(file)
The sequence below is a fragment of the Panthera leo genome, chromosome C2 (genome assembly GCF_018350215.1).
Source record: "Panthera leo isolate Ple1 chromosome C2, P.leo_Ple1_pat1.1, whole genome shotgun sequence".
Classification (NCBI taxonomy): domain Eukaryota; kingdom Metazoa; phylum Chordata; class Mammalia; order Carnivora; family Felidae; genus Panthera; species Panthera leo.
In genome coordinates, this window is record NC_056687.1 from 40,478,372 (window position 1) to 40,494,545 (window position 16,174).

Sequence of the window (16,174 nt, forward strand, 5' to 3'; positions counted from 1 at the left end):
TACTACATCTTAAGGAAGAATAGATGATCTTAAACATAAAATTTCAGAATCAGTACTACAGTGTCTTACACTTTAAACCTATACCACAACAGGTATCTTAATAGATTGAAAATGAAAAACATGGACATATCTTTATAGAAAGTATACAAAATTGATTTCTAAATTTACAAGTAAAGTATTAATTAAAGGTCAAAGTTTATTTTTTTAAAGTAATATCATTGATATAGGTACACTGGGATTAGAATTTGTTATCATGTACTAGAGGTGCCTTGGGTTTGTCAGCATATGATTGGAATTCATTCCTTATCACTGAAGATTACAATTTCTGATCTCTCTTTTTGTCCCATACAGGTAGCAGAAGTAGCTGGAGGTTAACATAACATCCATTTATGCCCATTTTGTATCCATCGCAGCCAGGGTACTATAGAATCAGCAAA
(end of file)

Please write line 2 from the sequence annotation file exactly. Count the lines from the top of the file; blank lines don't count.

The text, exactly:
Source record: "Panthera leo isolate Ple1 chromosome C2, P.leo_Ple1_pat1.1, whole genome shotgun sequence".